Lend nurses to COVID-19 hospitals, gov't agencies urged

Amid the dwindling capacity of hospitals and shortage of nurses in the country, the Philippine Hospital Association (PHA) on Wednedsay, May 19, reiterated its appeal for reinforcement from nurses employed in government agencies who are doing "non-nursing jobs".

(Jansen Romero/MANILA BULLETIN FIle Photo)

PHA president Dr. Jaime Almora told the Senate economic affairs' committee that major hospitals in the country "have been overwhelmed and have reached their breaking point".

He said that while the surge of COVID-19 cases is already "slackening" and some hospitals still have available beds, the capabilities of COVID-19 health facilities are "continously diminishing".

Aside from the increase in coronavirus patients, the lack of manpower, particularly nurses, is also taking a toll on the country's health sector.

Private hospitals, for instance, now only have 30 to 50 percent of their usual nursing manpower, Almora said.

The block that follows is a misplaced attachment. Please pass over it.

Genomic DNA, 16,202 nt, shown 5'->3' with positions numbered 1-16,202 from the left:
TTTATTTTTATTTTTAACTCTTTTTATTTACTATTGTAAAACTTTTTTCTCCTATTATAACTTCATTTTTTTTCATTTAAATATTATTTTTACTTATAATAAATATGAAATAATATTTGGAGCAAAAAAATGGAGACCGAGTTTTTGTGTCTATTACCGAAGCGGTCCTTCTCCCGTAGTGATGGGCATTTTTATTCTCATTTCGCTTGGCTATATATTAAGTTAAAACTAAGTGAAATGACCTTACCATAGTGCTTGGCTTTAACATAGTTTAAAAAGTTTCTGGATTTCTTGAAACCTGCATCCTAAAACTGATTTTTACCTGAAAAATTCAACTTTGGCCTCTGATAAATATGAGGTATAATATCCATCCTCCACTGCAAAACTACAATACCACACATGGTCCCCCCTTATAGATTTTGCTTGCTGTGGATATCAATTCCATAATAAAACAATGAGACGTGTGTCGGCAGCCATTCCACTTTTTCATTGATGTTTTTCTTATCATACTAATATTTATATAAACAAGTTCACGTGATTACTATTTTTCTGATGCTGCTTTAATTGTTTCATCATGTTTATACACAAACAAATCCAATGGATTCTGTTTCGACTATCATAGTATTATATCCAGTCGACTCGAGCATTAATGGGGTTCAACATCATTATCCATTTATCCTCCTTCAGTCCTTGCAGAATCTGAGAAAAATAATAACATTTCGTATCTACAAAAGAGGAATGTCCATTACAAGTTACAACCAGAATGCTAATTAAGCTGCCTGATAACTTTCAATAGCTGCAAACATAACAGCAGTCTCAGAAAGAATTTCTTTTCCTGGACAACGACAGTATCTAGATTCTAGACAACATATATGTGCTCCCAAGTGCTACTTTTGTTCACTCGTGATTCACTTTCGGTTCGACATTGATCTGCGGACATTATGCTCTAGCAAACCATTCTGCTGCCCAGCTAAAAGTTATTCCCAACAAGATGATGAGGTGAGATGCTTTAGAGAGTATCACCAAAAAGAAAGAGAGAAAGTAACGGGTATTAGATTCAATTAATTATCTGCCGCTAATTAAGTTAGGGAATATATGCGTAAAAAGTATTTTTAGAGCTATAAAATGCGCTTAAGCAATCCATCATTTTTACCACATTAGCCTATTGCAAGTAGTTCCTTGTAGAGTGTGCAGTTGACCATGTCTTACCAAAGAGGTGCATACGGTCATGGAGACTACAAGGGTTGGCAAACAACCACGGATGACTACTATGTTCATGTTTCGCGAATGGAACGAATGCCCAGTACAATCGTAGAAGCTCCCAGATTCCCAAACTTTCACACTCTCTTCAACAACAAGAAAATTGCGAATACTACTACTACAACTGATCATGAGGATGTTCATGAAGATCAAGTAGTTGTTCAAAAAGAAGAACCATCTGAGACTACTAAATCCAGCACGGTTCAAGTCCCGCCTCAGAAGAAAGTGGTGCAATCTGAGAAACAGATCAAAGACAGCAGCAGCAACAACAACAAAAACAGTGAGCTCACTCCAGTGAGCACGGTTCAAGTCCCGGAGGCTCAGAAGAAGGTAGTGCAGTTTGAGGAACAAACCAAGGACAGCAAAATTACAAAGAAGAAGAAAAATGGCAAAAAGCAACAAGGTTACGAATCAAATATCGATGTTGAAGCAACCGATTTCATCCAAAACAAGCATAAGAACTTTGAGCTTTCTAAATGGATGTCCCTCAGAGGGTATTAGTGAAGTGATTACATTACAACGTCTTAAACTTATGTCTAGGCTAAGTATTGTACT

Among the several factors he cited during the Senate hearing that caused the decline in the country's supply of nurses, Almora noted the exodus of Filipino nurses from hospitals to the uniformed services.

The nurses were lured by the steep increase in the salary of military, police and other uniformed personnel during the Duterte administration.

"As much as 9,000 new policemen are now nurses in the PNP (Philippine National Police), doing non-nursing jobs," Almora said.

He recalled that the PHA, however, lobbied against the signing of a previous bill increasing the wages of entry-level nurses to P26,192, citing the lack of budget and the possible hike in the cost of health care in the country to pay for the increased salaries.

Former President Benigno Aquino III vetoed the wage hike proposal in June, 2016.

"We appeal for reinforcement from agencies of government employing nurses doing non-nursing jobs to lend their nurses to the hospitals," Almora appealed.

Besides the exodus to uniformed services, he also noted the migration of nurses, as countries have again started an "agressive" recruitment of nurses to boost their own health sector.

Almora also appealed on the government to launch a program increasing the number of nursing schools and student enrollees in the country, "if only to assure supply of nurses in the coming years."

He believed that more nursing graduates will still opt to migrate and work abroad. He projected that the lack in nurses "will go on beyond 2023."